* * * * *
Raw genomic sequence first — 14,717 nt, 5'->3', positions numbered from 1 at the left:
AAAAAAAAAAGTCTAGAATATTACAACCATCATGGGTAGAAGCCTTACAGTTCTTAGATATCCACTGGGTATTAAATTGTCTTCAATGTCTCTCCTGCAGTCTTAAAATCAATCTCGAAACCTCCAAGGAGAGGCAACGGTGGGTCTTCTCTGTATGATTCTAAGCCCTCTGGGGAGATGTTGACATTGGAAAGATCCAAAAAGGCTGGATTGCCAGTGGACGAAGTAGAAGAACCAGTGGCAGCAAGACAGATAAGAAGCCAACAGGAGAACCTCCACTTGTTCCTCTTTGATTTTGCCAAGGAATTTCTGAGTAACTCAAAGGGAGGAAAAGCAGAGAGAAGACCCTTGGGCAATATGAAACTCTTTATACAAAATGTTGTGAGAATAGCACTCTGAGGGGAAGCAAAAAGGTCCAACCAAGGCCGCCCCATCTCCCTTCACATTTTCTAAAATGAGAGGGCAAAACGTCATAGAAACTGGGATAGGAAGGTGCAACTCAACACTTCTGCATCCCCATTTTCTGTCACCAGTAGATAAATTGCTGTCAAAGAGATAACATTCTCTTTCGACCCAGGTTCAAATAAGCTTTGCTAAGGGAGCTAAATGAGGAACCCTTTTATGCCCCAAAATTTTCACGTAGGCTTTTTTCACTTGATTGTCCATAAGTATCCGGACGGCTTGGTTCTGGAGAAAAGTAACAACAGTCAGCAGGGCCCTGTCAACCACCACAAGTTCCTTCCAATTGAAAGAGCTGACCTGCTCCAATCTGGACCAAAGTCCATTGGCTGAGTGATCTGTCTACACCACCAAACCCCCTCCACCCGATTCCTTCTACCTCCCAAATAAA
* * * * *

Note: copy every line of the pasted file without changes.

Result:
Raw genomic sequence first — 14,717 nt, 5'->3', positions numbered from 1 at the left:
AAAAAAAAAAGTCTAGAATATTACAACCATCATGGGTAGAAGCCTTACAGTTCTTAGATATCCACTGGGTATTAAATTGTCTTCAATGTCTCTCCTGCAGTCTTAAAATCAATCTCGAAACCTCCAAGGAGAGGCAACGGTGGGTCTTCTCTGTATGATTCTAAGCCCTCTGGGGAGATGTTGACATTGGAAAGATCCAAAAAGGCTGGATTGCCAGTGGACGAAGTAGAAGAACCAGTGGCAGCAAGACAGATAAGAAGCCAACAGGAGAACCTCCACTTGTTCCTCTTTGATTTTGCCAAGGAATTTCTGAGTAACTCAAAGGGAGGAAAAGCAGAGAGAAGACCCTTGGGCAATATGAAACTCTTTATACAAAATGTTGTGAGAATAGCACTCTGAGGGGAAGCAAAAAGGTCCAACCAAGGCCGCCCCATCTCCCTTCACATTTTCTAAAATGAGAGGGCAAAACGTCATAGAAACTGGGATAGGAAGGTGCAACTCAACACTTCTGCATCCCCATTTTCTGTCACCAGTAGATAAATTGCTGTCAAAGAGATAACATTCTCTTTCGACCCAGGTTCAAATAAGCTTTGCTAAGGGAGCTAAATGAGGAACCCTTTTATGCCCCAAAATTTTCACGTAGGCTTTTTTCACTTGATTGTCCATAAGTATCCGGACGGCTTGGTTCTGGAGAAAAGTAACAACAGTCAGCAGGGCCCTGTCAACCACCACAAGTTCCTTCCAATTGAAAGAGCTGACCTGCTCCAATCTGGACCAAAGTCCATTGGCTGAGTGATCTGTCTACACCACCAAACCCCCTCCACCCGATTCCTTCTACCTCCCAAATAAA